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Daily Consumption of Dried Plum Prevents the Loss of Bone Mineral Density in Postmenopausal Women with Osteopenia
Date 03-31-2017
HC# 091637-565
Keywords:
Dried Plum (Prunus domestica, Rosaceae)
Bone Mineral Density
Osteopenia

Hooshmand S, Kern M, Metti D, et al. The effect of two doses of dried plum on bone density and bone biomarkers in osteopenic postmenopausal women: a randomized, controlled trial. Osteoporos Int. 2016;27(7):2271-2279.

It is estimated that nearly half of all American women older than 50 years will suffer a fracture because of osteoporosis. A number of drug therapies are used to either reduce bone loss or increase bone formation; however, they are associated with adverse effects, high costs, and low compliance. Dried plum (Prunus domestica, Rosaceae) fruit is a functional food that has been shown to prevent and reverse bone loss in animal models of osteoporosis. In 2 randomized controlled trials (RCTs), consumption of 100 g dried plum daily improved biomarkers of bone formation and prevented the loss of bone mineral density (BMD) in postmenopausal women. Due to the purported laxative effects of dried plums (prunes), these authors conducted an RCT to determine the extent to which the consumption of a lower dose (50 g/day) of dried plum prevents the loss of BMD and improves bone biomarkers in older, postmenopausal women with osteopenia.

Between August 2012 and September 2013, postmenopausal women aged 65 to 79 years who were not on hormone replacement therapy for at least 3 months before the study were recruited from the San Diego, California, area. Recruitment occurred through flyers at local gyms, senior centers, and markets, and by word of mouth. Women with osteoporosis, women treated with any prescription medications known to alter bone and calcium metabolism within the previous 3 months, women with systemic or chronic disease, women who regularly consumed dried plum or prune juice, and women who were heavy smokers were excluded.

Of the 84 women screened, 48 postmenopausal women with osteopenia (BMD T-score between −1 and −2.5) were eligible for inclusion and were randomly assigned to 1 of the following dietary treatment groups for 6 months:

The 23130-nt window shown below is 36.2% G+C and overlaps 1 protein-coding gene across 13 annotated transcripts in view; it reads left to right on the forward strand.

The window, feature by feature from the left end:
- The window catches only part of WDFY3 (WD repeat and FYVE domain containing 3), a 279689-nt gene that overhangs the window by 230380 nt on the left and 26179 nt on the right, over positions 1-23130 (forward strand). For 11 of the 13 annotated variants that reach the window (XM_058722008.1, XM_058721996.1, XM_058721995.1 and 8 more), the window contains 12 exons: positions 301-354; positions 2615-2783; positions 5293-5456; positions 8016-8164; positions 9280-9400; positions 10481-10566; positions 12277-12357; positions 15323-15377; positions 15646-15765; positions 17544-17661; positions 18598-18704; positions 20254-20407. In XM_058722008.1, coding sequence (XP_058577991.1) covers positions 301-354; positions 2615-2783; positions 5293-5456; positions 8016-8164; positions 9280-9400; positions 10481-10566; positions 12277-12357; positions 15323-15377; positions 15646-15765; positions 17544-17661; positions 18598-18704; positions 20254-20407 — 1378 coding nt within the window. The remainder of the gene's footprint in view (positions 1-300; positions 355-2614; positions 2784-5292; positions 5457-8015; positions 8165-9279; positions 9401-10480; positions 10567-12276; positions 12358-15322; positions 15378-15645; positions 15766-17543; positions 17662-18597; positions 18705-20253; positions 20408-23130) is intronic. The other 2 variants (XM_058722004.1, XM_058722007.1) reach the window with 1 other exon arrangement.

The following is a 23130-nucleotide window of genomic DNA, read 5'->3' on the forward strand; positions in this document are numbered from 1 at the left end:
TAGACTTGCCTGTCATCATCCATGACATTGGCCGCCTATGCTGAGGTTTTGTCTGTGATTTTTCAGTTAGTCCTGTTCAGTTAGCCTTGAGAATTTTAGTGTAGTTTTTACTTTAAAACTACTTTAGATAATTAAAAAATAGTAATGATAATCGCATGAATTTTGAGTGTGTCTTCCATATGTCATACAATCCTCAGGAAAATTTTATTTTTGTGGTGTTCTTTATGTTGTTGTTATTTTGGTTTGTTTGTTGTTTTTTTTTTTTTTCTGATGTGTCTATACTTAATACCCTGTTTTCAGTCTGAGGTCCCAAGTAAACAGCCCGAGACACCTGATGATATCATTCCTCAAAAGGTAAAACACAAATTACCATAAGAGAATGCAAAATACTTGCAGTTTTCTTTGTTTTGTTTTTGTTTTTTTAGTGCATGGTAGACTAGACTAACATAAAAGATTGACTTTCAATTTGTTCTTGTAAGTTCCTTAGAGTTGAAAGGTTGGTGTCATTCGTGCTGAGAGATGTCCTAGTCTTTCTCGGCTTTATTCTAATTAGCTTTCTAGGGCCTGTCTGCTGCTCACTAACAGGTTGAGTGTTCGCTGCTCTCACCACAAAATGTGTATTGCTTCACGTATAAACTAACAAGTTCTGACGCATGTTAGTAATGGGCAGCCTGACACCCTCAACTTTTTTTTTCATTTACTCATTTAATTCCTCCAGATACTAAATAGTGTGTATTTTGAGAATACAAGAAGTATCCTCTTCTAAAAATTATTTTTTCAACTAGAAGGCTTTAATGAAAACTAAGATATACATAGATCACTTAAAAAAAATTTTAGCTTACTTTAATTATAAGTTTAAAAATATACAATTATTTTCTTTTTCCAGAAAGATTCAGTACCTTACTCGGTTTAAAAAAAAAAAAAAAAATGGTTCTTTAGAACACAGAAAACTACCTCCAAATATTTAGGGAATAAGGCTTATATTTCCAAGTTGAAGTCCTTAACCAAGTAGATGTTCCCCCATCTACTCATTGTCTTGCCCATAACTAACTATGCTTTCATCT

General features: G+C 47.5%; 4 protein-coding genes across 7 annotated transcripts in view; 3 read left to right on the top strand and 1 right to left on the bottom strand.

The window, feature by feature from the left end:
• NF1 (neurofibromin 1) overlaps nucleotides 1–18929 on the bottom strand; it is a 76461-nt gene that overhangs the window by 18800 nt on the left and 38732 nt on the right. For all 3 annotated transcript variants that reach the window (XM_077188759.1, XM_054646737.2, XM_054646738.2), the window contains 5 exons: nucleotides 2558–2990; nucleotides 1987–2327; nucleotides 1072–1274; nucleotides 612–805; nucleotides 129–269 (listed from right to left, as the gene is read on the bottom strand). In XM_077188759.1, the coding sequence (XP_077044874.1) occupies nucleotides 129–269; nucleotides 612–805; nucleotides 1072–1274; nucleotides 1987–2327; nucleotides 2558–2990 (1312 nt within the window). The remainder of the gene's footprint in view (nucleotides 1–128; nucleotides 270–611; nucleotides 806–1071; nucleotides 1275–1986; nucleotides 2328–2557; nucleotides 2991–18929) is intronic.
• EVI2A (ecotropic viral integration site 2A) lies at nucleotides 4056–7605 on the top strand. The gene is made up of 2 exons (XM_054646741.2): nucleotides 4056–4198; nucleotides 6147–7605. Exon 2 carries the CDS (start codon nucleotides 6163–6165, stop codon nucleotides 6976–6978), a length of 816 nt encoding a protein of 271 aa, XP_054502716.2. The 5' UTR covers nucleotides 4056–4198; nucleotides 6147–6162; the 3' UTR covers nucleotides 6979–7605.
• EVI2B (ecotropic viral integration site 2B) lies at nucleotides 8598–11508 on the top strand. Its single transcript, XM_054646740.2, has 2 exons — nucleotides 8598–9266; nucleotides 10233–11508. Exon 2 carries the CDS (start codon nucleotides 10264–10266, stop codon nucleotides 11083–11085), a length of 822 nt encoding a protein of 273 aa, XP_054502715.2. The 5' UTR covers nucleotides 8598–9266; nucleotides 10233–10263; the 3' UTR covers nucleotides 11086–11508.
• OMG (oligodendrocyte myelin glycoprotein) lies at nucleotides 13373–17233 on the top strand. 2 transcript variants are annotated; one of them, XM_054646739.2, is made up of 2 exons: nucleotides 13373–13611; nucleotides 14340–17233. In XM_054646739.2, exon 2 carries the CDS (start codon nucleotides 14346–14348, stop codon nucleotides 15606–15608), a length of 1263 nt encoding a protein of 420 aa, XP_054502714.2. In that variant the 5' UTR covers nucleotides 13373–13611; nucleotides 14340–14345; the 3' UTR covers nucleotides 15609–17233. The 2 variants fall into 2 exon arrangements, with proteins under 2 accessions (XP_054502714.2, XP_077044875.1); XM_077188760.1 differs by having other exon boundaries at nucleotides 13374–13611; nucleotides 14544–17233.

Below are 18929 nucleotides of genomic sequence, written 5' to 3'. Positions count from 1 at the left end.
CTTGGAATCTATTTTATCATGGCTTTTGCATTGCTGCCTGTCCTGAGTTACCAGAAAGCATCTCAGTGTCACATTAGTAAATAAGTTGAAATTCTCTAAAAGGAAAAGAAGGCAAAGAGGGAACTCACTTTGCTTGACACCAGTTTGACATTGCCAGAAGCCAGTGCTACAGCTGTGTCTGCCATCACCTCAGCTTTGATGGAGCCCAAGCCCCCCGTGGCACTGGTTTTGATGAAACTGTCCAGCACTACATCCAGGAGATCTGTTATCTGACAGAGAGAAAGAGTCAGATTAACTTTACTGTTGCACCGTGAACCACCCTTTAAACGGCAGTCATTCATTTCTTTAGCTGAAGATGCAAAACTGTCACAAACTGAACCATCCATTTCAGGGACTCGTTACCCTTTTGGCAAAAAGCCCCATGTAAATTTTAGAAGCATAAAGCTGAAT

• Group A―50 g daily of dried plum (n=16)
  • Group B―100 g daily of dried plum (n=16)
  •  Control group―No dried plum (n=16)

All subjects also consumed 500 mg of calcium carbonate plus 400 IU of vitamin D3 daily (both supplied by Nutrisystem, Inc.; Fort Washington, Pennsylvania). The dried plum fruit was provided by the California Dried Plum Board (Sacramento, California). The composition of the dried plum per 100 g was 239 kcal energy, 26.1 g protein, 0.52 g fat, 7.10 g total fiber, 51 mg calcium, 79 mg phosphorus, and 62.7 g total carbohydrates.

The subjects were asked to gradually incorporate dried plum into their diets, to monitor their compliance on a calendar, and to return any unused portion of the treatment. A baseline medical history was obtained from each subject. The subjects completed a 3-day food record at baseline, 3 months, and 6 months. Fasting blood samples were obtained at baseline, 3 months, and 6 months to measure serum concentrations of the following biomarkers: bone-specific alkaline phosphatase (BAP), insulin-like growth factor-1 (IGF-1), sclerostin, serum tartrate-resistant acid phosphatase-5b (TRAP-5b), and high-sensitivity C-reactive protein (hs-CRP). Hip, spine, and ulna BMD was assessed at baseline and at 6 months.

Baseline characteristics among the 3 groups were similar. Of the 48 subjects randomly assigned to a treatment group, 42 (16 in Group A, 13 in Group B, and 13 in the control group) completed the study. Three subjects in the control group discontinued the study due to noncompliance or personal reasons, and 3 subjects in Group B discontinued the study for noncompliance or health reasons. The subjects in the dried plum groups considered the fruit to be palatable at both doses. Compliance rates in Groups A and B were 95% and 97%, respectively. Throughout the study, no significant changes were seen in food intake, physical activity level, calcium and vitamin D intake, or kidney function in any of the groups.

Compared with the subjects in the control group, who continued to lose bone as determined by BMD values, both Groups A and B had no net changes in total body BMD. A positive trend for increased spine BMD (P=0.08) was seen in Groups A and B, but no changes in total hip and ulna BMD were seen among the 3 groups.

Significantly reduced levels of TRAP-5b, an enzyme involved in bone resorption, were seen with consumption of 50 g (P=0.01) and 100 g (P=0.04) of dried plum at 3 months and at 6 months; no changes were seen in the control group. Mean level of the growth hormone IGF-1 decreased significantly in the control group (P=0.02) but did not change in Group A or B. Conversely, BAP/TRAP-5b ratio did not change significantly in the control group but did increase at 6 months in Group A (P=0.02) and Group B (P=0.01). Mean levels of BAP, sclerostin, and hs-CRP did not significantly change in any group.

The authors conclude, "These results confirm the ability of dried plum to prevent the loss of total body BMD in older osteopenic postmenopausal women and suggest that a lower dose of dried plum (i.e., 50 g) may be as effective as 100 g of dried plum in preventing bone loss … ." Acknowledged limitations of this study are the 6-month duration, which "is not an ideal length of time to see intervention-induced effects on bone density … .," and the inclusion of only older, postmenopausal women with osteopenia, which limits extrapolation to other populations.

This study was supported by grants from the San Diego State University Research Foundation and California Dried Plum Board.

Shari Henson